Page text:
A strange life for Norwegian resistance fighter and navy veteran

Paul Jacobsen, 93, shares his memories from serving in the Second World War.

Paul Jacobsen poses with an award he received from the Norwegian Seamen’s and War Veteran’s Association of Western Canada.

Paul Jacobsen poses with an award he received from the Norwegian Seamen’s and War Veteran’s Association of Western Canada.


Black Press

Paul Jacobsen says he’s one of the lucky ones.

Sitting deep on his couch with one foot up on the coffee table, the 93-year-old veteran is at ease talking about his experiences during the Second World War.

“I think I went through the war without any scars,” he says.

The types of scars he’s talking about were left to others he knew such as a merchant sailor reduced to uncontrollable shaking after being torpedoed three times.

But Jacobsen says he never spent time as a young man contemplating the danger he faced as the Nazis ravaged Europe.

An array of wood carving awards and ribbons drapes the wall behind him as the Aldergrove man thumbs through an old photo album. He points to a black and white picture of a freighter.

That’s where it all began.

As a teen Jacobsen hoped to sail the world as a chief engineer in the merchant navy.

Over the next three years, he took jobs on ships whenever possible and occupied himself as a metalworker in months seafaring gigs were scarce.

Just 20 years old in 1939, Jacobsen was serving on a ship in the Gulf of Mexico when Germany invaded Poland. He was promptly conscripted into the Royal Norwegian Navy to serve on a patrol boat built in the previous century.

“To see the Norwegian Navy at that time, it was really outdated,” Jacobsen says with a smile.

That ship cruised along the coast laying mines for the next few months while the country remained neutral.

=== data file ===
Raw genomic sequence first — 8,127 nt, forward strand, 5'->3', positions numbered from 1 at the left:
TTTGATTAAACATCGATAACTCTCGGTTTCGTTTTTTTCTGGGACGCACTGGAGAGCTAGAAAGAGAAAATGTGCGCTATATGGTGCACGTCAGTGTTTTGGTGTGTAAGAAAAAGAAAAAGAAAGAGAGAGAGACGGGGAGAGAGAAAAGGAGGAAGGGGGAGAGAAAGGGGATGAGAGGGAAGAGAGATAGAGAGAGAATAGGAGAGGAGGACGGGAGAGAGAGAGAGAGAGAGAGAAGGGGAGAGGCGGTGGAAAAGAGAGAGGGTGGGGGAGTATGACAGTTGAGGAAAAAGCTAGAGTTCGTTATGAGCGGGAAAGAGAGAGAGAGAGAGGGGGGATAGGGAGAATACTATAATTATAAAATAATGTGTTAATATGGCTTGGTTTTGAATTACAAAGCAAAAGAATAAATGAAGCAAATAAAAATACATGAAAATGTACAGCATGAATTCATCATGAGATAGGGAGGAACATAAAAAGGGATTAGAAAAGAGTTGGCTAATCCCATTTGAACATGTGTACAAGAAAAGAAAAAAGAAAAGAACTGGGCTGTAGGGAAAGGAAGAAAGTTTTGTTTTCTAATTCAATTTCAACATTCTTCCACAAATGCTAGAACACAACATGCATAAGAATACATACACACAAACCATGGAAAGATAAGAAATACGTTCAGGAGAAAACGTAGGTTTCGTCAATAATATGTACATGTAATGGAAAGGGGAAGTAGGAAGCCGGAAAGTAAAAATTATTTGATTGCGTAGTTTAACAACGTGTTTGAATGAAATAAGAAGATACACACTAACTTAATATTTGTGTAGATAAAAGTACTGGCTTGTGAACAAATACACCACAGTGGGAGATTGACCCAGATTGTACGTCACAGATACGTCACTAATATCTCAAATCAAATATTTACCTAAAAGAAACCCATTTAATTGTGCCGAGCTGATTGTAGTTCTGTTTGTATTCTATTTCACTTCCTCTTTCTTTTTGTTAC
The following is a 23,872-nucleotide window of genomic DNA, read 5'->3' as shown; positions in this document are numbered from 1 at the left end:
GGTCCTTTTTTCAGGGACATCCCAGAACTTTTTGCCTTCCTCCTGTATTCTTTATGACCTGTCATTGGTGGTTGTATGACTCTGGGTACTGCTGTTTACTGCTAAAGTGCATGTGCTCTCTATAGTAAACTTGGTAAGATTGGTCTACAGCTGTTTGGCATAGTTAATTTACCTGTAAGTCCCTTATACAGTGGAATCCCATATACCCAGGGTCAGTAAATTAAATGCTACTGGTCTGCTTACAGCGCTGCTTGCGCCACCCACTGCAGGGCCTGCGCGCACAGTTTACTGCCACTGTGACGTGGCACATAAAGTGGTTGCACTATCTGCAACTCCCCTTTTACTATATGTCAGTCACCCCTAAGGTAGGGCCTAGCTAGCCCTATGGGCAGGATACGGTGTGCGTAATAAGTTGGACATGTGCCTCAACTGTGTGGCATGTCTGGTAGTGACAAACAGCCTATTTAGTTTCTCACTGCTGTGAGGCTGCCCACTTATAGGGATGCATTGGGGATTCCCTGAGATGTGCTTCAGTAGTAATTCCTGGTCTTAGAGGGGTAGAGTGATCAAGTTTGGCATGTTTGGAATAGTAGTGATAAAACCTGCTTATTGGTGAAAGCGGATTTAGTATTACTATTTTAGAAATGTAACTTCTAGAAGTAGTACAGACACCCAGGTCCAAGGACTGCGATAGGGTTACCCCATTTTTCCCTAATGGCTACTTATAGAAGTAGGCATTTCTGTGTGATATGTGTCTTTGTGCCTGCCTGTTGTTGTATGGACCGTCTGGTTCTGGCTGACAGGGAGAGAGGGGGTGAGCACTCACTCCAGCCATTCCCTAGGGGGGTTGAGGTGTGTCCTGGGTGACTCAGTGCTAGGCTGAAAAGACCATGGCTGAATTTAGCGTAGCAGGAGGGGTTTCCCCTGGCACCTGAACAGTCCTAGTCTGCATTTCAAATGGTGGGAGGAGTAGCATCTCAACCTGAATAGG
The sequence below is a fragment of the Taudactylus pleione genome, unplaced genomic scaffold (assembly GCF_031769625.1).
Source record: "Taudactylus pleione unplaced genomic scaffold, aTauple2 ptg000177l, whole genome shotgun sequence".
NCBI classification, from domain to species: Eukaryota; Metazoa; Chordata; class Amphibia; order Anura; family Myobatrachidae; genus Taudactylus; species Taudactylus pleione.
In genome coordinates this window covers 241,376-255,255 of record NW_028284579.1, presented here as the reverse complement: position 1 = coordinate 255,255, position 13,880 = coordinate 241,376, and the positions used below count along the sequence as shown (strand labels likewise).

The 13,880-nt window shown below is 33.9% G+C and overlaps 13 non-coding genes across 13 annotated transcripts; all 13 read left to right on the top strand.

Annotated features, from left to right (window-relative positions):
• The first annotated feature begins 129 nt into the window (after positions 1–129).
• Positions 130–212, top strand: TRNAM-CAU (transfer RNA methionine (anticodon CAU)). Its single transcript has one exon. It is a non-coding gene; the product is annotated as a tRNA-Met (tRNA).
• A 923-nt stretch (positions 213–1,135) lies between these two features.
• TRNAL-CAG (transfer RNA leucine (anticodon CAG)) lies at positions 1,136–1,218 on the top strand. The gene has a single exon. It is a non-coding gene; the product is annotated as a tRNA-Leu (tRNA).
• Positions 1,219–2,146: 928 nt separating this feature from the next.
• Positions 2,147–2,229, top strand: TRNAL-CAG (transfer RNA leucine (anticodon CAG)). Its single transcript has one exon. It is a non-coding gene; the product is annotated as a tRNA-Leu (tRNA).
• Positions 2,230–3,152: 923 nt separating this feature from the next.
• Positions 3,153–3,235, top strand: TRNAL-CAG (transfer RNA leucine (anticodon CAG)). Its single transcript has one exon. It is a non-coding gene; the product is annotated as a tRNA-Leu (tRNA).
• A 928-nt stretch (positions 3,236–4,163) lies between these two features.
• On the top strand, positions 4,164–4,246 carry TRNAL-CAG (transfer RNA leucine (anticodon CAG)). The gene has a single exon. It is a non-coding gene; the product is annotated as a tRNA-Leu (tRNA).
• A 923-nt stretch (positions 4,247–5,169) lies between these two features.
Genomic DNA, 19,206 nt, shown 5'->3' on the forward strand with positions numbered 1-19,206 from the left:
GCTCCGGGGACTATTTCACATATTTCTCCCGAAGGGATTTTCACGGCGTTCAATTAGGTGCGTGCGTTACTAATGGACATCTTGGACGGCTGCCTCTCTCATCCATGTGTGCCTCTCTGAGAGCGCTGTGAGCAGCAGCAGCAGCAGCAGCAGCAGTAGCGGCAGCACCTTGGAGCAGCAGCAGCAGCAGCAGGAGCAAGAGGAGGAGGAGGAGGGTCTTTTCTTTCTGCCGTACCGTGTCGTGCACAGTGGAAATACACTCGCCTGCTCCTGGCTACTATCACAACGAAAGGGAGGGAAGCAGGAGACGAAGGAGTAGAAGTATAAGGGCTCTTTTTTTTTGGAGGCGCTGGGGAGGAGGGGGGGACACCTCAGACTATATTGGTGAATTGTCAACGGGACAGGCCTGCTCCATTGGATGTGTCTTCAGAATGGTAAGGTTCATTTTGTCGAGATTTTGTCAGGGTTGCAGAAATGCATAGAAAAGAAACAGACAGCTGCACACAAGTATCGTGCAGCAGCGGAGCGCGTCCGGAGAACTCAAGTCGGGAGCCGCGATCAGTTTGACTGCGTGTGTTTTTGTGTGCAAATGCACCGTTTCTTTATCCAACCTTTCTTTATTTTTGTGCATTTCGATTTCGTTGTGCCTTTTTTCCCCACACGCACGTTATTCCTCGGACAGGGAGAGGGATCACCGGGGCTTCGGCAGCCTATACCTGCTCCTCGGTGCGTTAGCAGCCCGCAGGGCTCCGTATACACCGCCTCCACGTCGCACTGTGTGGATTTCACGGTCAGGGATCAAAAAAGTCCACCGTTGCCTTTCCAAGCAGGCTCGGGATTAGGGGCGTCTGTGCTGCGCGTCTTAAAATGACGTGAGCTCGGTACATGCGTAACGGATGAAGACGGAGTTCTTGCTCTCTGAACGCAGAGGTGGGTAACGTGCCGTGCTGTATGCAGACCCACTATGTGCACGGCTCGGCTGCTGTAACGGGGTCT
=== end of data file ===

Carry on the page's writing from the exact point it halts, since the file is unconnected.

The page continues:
When the boat docked on land in April 1940, a Norwegian man calling himself The Sheriff greeted the four-man crew by telling them they were prisoners of Germany.

“The skipper just told him, ‘Kiss my ass. We’re going to England,’” Jacobsen recalls.

They left the harbour with enough fuel in the ship to make it across the North Sea, however, the patrol boat ran aground during the evening and sank.

Jacobsen says the four of them convinced a farmer to let them trade their lifeboat for his row boat.

They then spent the next 10 days paddling south in an effort to go home.

During that 300-mile trek down the coast they mostly encountered people confused about what was going on and what the invasion meant. Some didn’t even understand who had attacked them.

Upon reaching Oslo, Jacobsen discovered some of his friends in the army had been taken prisoner and made to sign papers agreeing never to bear arms against Germany.

Still, a Norwegian army lieutenant was organizing underground forces and Jacobsen joined up with a group of soldiers, where he was the sole navy man.

Norwegian commandos began training the men how to demolish heavy machinery and sabotage railway lines in order to disrupt German war efforts. Meanwhile, the underground forces armed themselves with munitions and guns that had been parachuted down to the nearby mountains.

It wasn’t long, however, before London command ordered the resistance fighters to take to the bush and hide when one of their comrades was captured by the Gestapo.

But after a few weeks, seven of the men had enough of hopping from cabin to cabin in the wilderness.

“They said the Germans have forgotten us now,” Jacobsen recalls.

His friends were wrong.

The Nazi secret police immediately rounded up, tortured and executed the resistance fighters upon their arrival home.

Meanwhile, Jacobsen and another member of the underground crossed the border into neutral Sweden to evade their pursuers.

He bided his time for a few months by taking a metalwork class before finding passage on an unarmed cargo plane bound for Scotland.